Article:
14ymedio, Yoani Sanchez, Generation Y, Havana, 7 June 2018 — The activists arrive in the woodlands to sink their hands in the oil spilled over the forest, thousands of miles from a hot air balloon displaying a banner denouncing CO2 emissions near a crude oil extraction platform where a group is protesting. Actions of this kind are barely seen in Cuba and it is not because the environment is respected.
Last week the people of Cienfuegos woke to the news of an oil spill in their bay. The heavy rains from subtropical storm Albert caused the pools of the nearby refinery waste treatment plant to overflow, spilling more than 3 million gallons of water mixed with crude oil into the bay. The official news programs made haste to minimize the damage and the Ministry of Science, Technology and Environment (Citma) kept a complicit silence.
No environmental group showed up with posters to stand outside the refinery, not a single chemical engineer raised their voice in the national media to warn of the danger to human health, nor were the voices of marine biologists heard detailing the negative effects on local wildlife. The official version prevailed and on television we saw a group of smiling workers cleaning the stains off the tourist boats.
The mistakes made by the authorities at the Cienfuegos refinery were not analyzed and no official journalist questioned the entity about the bad management practices over their waste that led to an ecological disaster. As in many known cases, the lack of independence of the judiciary, the press and social organizations allowed impunity to surround an event that deserved huge headlines, fines and a public commitment that such things will not happen again.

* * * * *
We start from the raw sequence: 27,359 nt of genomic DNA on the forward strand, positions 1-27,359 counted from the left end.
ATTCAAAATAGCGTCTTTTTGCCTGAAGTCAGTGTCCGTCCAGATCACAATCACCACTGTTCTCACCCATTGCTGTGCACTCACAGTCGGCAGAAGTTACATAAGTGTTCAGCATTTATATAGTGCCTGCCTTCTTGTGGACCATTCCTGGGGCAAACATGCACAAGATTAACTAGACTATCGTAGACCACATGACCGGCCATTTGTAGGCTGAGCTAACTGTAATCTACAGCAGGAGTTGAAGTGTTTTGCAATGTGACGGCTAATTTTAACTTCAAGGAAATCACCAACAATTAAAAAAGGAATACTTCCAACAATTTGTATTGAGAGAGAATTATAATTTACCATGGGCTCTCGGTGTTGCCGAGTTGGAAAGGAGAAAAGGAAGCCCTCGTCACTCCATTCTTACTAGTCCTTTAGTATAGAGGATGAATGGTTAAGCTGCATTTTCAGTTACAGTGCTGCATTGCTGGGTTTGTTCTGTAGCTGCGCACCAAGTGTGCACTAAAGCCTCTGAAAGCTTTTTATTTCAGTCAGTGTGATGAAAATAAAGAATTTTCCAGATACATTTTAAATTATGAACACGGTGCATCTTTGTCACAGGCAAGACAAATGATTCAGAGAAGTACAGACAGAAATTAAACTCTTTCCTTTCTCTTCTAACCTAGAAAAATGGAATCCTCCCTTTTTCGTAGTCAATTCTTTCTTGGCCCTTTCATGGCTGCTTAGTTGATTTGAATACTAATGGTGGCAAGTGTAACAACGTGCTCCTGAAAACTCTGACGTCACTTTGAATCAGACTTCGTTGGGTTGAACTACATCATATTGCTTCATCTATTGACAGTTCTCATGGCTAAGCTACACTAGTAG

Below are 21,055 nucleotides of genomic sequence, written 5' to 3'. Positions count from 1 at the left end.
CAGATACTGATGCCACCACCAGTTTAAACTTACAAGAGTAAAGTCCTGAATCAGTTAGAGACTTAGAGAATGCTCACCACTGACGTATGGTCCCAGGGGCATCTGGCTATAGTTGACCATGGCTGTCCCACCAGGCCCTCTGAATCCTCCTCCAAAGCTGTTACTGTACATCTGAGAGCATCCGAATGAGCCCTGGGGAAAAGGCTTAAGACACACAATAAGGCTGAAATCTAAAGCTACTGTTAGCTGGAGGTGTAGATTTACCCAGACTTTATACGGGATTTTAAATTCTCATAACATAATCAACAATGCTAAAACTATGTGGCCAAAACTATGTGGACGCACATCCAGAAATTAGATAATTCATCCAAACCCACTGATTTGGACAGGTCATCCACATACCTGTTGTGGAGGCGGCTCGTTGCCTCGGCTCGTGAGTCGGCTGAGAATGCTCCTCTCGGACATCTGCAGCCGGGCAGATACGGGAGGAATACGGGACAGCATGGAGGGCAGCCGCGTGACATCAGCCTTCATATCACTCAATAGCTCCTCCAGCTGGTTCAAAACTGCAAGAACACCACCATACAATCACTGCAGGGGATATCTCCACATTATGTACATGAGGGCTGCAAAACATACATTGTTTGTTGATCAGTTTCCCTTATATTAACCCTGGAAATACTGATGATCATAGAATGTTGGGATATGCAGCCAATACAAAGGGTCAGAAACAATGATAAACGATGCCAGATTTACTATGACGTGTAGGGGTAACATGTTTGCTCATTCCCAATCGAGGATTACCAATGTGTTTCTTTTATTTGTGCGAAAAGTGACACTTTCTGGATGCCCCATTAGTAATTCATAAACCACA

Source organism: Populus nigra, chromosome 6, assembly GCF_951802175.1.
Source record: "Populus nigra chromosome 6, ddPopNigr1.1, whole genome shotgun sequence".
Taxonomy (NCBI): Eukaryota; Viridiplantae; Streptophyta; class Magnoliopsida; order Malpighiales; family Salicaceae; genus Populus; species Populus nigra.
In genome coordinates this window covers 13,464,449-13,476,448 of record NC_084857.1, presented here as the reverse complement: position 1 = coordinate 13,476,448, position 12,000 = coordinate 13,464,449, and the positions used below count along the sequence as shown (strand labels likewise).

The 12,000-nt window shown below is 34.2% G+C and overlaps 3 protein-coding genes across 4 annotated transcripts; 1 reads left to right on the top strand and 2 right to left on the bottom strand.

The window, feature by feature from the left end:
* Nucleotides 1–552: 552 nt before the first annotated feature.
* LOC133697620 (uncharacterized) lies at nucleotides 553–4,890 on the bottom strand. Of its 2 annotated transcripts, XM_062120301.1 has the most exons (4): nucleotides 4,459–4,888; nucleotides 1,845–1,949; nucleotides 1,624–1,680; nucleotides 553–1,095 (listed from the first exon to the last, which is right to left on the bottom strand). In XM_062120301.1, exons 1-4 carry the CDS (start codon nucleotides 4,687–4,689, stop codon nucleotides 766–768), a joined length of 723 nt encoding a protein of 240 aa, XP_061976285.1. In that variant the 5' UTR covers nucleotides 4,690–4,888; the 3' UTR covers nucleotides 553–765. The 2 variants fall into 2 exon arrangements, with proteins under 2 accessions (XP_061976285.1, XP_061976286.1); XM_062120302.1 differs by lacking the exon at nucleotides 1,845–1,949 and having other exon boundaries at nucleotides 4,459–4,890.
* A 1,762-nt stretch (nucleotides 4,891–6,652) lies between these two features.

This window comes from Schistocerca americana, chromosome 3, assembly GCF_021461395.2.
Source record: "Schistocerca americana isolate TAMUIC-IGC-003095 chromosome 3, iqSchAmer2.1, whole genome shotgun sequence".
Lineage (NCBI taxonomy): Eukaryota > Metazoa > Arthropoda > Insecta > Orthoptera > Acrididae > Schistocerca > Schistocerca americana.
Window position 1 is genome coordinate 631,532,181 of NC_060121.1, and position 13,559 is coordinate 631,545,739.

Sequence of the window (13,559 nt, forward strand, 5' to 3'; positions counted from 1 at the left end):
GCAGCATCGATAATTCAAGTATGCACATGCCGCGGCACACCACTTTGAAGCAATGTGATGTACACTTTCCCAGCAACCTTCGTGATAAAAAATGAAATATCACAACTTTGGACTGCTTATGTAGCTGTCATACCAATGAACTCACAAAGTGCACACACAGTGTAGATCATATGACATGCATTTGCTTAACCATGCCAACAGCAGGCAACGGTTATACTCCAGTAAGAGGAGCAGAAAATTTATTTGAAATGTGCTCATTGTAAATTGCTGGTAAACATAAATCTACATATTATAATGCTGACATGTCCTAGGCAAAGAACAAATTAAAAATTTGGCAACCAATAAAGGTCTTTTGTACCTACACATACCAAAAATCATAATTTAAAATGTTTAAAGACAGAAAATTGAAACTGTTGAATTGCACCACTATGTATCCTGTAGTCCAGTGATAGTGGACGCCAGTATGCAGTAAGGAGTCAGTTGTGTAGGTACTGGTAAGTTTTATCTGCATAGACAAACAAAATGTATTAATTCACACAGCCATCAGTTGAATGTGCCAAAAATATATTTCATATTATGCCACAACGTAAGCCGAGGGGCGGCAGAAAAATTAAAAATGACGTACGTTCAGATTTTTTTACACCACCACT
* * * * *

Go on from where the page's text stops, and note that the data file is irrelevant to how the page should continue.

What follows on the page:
With the same state approval and “protection,” hydrocarbons are poured into the sewers from vehicle repair shops, the polyclinics throw medical waste into neighborhood dumpsters, and several companies continue to drain their dangerous miasmas into the rivers, just like the sad case of the Almendares River in Havana.
The State does not punish itself for these excesses and the lack of freedom prevents civil society from expressing itself in a clear and public manner. Despite small environmental groups that collect litter along the coastline and digital sites that promote a culture of respect for nature, Cuba lacks an environmental movement that can bring pressure, there is no seat in parliament from which to raise a complaint, nor is there the ability to demonstrate in the streets to defend our natural heritage.
In the absence of these voices, the island’s ecosystem is at the mercy of negligence, outrages and silence.
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